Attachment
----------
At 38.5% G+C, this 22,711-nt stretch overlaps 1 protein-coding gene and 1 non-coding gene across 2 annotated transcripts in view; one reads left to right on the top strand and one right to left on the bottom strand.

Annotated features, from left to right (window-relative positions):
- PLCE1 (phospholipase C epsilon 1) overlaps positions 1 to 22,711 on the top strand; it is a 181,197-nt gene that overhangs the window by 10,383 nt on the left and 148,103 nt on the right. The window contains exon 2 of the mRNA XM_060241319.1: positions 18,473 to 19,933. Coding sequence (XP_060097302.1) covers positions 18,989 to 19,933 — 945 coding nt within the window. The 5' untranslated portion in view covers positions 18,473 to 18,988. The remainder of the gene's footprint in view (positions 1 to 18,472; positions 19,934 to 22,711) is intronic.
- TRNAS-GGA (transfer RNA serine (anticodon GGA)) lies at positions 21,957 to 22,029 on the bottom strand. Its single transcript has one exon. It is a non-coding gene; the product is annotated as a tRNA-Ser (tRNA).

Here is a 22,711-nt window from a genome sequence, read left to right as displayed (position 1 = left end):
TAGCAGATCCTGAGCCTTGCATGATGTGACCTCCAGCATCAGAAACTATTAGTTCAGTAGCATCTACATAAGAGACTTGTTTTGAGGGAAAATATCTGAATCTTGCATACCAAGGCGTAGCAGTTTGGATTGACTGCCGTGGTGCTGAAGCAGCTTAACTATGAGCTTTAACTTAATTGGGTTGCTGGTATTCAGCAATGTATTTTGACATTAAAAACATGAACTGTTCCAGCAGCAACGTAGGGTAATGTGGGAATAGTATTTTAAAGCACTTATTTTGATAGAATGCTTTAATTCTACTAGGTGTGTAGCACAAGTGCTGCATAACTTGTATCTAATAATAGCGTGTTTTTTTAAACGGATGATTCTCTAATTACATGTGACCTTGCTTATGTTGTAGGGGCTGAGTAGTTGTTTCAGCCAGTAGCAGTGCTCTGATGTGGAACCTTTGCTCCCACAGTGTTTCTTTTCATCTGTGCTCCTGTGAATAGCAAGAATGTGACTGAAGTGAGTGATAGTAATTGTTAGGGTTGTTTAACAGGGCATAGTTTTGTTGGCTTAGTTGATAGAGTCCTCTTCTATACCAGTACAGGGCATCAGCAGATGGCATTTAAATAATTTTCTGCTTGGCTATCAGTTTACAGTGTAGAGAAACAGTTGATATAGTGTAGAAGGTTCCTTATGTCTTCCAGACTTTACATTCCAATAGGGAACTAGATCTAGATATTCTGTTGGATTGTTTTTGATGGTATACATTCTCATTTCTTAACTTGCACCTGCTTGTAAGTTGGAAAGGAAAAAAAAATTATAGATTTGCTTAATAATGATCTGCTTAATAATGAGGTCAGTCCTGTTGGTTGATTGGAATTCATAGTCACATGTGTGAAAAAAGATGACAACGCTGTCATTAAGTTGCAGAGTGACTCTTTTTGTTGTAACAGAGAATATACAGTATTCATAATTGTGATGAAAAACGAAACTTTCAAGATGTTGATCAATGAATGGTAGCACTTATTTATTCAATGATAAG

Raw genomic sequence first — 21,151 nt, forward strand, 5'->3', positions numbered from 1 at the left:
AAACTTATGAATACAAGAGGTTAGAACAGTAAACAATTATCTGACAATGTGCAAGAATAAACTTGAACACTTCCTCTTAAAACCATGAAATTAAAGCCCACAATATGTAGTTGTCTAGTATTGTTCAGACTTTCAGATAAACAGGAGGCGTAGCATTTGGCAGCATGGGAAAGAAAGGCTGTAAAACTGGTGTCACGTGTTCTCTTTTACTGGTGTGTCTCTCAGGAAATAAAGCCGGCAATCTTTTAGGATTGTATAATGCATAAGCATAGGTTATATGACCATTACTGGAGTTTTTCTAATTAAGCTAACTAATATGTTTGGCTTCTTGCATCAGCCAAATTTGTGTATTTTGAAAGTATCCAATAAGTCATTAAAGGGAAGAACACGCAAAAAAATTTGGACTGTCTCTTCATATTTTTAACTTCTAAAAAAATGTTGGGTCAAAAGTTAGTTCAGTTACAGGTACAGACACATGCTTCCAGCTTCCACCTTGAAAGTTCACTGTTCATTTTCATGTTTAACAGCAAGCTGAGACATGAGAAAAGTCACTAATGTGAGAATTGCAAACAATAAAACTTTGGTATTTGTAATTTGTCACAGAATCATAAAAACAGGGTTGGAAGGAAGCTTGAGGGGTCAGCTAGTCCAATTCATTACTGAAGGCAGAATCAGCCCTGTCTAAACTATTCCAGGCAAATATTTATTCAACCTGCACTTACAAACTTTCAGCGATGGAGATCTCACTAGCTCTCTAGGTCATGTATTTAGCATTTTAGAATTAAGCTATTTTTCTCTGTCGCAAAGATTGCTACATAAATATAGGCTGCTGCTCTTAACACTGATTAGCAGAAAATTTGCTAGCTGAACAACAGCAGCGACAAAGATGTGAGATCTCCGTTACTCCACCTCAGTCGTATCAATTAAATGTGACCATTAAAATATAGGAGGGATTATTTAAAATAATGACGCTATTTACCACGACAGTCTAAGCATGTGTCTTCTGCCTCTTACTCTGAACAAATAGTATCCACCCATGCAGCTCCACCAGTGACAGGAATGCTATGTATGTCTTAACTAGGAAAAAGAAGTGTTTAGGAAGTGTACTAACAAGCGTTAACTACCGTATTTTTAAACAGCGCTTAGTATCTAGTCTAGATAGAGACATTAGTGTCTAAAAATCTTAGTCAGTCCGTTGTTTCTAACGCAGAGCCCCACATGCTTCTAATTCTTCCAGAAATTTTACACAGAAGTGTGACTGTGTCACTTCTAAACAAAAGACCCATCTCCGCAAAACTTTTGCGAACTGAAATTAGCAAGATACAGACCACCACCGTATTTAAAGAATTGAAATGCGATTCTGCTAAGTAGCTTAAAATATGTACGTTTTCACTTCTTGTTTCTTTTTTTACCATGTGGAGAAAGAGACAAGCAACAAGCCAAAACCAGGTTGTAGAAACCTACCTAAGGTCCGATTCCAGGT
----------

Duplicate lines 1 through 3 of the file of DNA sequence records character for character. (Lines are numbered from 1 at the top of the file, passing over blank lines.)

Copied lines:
At 38.5% G+C, this 22,711-nt stretch overlaps 1 protein-coding gene and 1 non-coding gene across 2 annotated transcripts in view; one reads left to right on the top strand and one right to left on the bottom strand.

Annotated features, from left to right (window-relative positions):
- PLCE1 (phospholipase C epsilon 1) overlaps positions 1 to 22,711 on the top strand; it is a 181,197-nt gene that overhangs the window by 10,383 nt on the left and 148,103 nt on the right. The window contains exon 2 of the mRNA XM_060241319.1: positions 18,473 to 19,933. Coding sequence (XP_060097302.1) covers positions 18,989 to 19,933 — 945 coding nt within the window. The 5' untranslated portion in view covers positions 18,473 to 18,988. The remainder of the gene's footprint in view (positions 1 to 18,472; positions 19,934 to 22,711) is intronic.